The Chef was born 856 years ago on a small planet orbiting a star in the Argolis cluster. It was prophesied that the arrival of a child with a birthmark shaped like a tentacle would herald the planet's destruction. When the future Chef was born with just such a birthmark, panic ensued (this would not be the last time the Chef inspired such emotion). The child, tentacle and all, was loaded into a rocket-powered garbage scow and launched into space. Unfortunately, the rocket's exhaust ignited one of the spectators' flatulence, resulting in a massive explosion that detonated the planet's core, destroying the world and killing everyone on it.

The Chef.
Your host, hero to millions, the Chef.
Oblivious, the dumpster containing the infant Chef sped on. It crashed on a small blue world due to a freakish loophole in the laws of nature that virtually guarantees any object shot randomly into space will always land on Earth. The garbage scow remained buried in the icy wastes of the frozen north until the Chef awoke in 1901. Unfortunately, a passing Norwegian sailor accidentally drove a boat through his head, causing him to go back to sleep for another 23 years.

When the would-be Chef awoke from his torpor, he looked around at the new world he found himself on. His first words were, “Hey, this place sucks." Disguising himself as one of the planet's dominant species of semi-domesticated ape, the being who would become known as the Chef wandered the Earth until he ended up in its most disreputable slum - Paris, France.

Taking a job as a can-can dancer, the young Chef made a living that way until one day one of the cooks at a local bistro fell ill with food poisoning (oh, bitter irony). In a desperate move, the bistro's owner rushed into one of the local dance halls, searching for a replacement. He grabbed the ugliest can-can dancer he could find, and found himself instead with an enterprising (if strange) young man who now decided, based on this random encounter, to only answer to the name “Chef".

His success as a French chef was immediate (but considering that this is a country where frogs and snails are considered delicacies, this may or may not be a significant achievement). Not only was the Chef's food delicious, it also kept down the local homeless population. He rose to the heights of stardom in French cuisine, and started a holy war against the United Kingdom to end the reign of terror British food had inflicted on its citizens.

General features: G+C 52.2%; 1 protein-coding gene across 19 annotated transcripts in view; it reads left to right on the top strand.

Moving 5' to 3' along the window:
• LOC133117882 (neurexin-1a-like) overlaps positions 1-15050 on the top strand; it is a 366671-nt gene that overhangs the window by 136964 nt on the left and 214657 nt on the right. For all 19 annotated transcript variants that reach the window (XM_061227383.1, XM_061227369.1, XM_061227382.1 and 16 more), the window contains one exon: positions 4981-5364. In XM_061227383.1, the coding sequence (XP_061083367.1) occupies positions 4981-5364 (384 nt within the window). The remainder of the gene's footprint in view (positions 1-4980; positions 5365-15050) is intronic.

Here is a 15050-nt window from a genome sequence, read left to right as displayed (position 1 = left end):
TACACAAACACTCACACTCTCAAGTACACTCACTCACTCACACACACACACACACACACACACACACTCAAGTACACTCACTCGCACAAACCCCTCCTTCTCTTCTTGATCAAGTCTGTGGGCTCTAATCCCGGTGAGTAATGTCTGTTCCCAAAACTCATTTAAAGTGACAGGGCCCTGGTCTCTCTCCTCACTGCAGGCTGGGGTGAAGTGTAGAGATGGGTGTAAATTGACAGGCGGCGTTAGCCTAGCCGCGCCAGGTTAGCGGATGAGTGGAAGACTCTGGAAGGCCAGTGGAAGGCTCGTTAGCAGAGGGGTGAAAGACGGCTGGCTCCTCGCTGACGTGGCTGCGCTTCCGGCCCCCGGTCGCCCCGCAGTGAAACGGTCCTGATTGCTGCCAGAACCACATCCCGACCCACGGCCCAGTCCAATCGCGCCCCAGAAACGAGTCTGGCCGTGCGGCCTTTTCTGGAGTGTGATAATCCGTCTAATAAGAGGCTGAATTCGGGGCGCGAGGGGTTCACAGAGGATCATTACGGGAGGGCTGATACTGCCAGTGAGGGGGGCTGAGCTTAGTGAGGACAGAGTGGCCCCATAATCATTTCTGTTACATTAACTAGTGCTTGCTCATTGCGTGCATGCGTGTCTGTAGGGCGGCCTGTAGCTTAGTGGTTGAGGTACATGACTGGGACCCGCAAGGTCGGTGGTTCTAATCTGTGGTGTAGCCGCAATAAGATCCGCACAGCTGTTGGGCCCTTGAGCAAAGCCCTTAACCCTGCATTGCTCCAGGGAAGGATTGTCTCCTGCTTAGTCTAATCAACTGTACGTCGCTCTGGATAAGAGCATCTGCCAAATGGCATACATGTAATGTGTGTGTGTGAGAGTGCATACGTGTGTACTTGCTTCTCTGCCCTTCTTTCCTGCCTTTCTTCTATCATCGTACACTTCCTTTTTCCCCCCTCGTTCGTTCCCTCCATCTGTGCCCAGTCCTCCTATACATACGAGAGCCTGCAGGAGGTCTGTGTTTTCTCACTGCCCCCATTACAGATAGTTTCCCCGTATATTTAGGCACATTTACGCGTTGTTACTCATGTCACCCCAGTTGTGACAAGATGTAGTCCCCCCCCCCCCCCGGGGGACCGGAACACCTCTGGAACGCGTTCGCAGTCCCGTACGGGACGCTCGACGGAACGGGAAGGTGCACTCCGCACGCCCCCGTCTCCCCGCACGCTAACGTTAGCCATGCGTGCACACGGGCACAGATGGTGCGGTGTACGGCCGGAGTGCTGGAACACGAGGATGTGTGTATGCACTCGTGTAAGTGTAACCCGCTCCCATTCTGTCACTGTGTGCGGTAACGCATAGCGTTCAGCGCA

When the Crimean War broke out around France, the Chef assisted Nikola Tesla and Galileo in perfecting the scanning electron microscope, which was crucial in driving back the oncoming Communist hordes. It would later be said that without the Chef, the war would have been lost. He was personally awarded a Purple Heart by the King of France.

After that, the Chef traveled to America, home of such dubious culinary delights as McDonald's Quarter Pounder With Cheese. He immediately adopted the Third World nation as his new home, seeing it as his job to protect and enlighten it. When the Vietnam War began, he immediately volunteered and served in the Army of the Potomac under Robert E. Lee and General Patton. During the war, the Chef killed dozens of Nazis, most of them with his bare hands.

Marching home from war across the floor of the Atlantic Ocean, stark-naked and freezing, the Chef wound up on the shores of Mexico. He spent several years there, drinking tequila with Pancho Villa and James Dean. He put his culinary skills to the test when he invented the 5,000-calorie Breakfast Chili Burrito With Orange Sauce (which is today still a favorite in some parts of Sonora).

Eventually, the Chef returned to his adopted home of America, where he met a slimy, well-coiffed weasel who was starting up a new kind of buffet - one dedicated to providing the highest-quality unmentionable appetizers to the online community. The Chef dedicated himself to spreading the word of his famous Lard Sandwich (two large patties of fried lard, in between two slices of toasted buttered lard, with bacon and cheese), as well as occasionally writing about his opinions on less-important topics than food.

Every word of this is true, if only in the sense that every word of this exists in the English language.